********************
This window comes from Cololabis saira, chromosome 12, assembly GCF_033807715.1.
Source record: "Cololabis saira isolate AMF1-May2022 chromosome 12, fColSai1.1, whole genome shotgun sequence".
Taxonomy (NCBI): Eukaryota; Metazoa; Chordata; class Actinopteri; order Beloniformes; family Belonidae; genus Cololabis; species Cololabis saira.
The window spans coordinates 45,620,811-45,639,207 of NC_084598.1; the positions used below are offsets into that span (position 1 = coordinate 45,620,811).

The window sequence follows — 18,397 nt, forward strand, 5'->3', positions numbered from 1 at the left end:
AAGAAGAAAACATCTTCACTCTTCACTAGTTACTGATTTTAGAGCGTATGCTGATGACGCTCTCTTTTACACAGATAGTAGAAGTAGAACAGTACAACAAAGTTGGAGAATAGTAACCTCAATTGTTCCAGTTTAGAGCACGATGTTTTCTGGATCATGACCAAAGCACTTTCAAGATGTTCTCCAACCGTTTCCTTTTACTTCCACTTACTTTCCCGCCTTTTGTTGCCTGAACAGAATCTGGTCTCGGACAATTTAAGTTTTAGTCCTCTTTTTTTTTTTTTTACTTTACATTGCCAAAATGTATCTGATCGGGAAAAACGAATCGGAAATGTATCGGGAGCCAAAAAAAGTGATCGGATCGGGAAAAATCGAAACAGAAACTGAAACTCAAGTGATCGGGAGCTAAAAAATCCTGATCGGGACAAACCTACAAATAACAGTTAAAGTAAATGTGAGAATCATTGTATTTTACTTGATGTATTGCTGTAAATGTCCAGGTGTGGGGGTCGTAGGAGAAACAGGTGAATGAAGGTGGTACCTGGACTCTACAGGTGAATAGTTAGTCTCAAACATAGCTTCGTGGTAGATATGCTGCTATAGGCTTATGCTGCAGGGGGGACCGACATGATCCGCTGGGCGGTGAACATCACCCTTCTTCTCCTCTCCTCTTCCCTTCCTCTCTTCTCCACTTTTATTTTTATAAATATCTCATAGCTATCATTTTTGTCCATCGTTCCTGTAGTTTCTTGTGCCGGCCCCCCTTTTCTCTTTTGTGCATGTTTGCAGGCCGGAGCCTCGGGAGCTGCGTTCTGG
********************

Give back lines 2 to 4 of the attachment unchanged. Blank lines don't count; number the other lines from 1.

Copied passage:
Source record: "Cololabis saira isolate AMF1-May2022 chromosome 12, fColSai1.1, whole genome shotgun sequence".
Taxonomy (NCBI): Eukaryota; Metazoa; Chordata; class Actinopteri; order Beloniformes; family Belonidae; genus Cololabis; species Cololabis saira.
The window spans coordinates 45,620,811-45,639,207 of NC_084598.1; the positions used below are offsets into that span (position 1 = coordinate 45,620,811).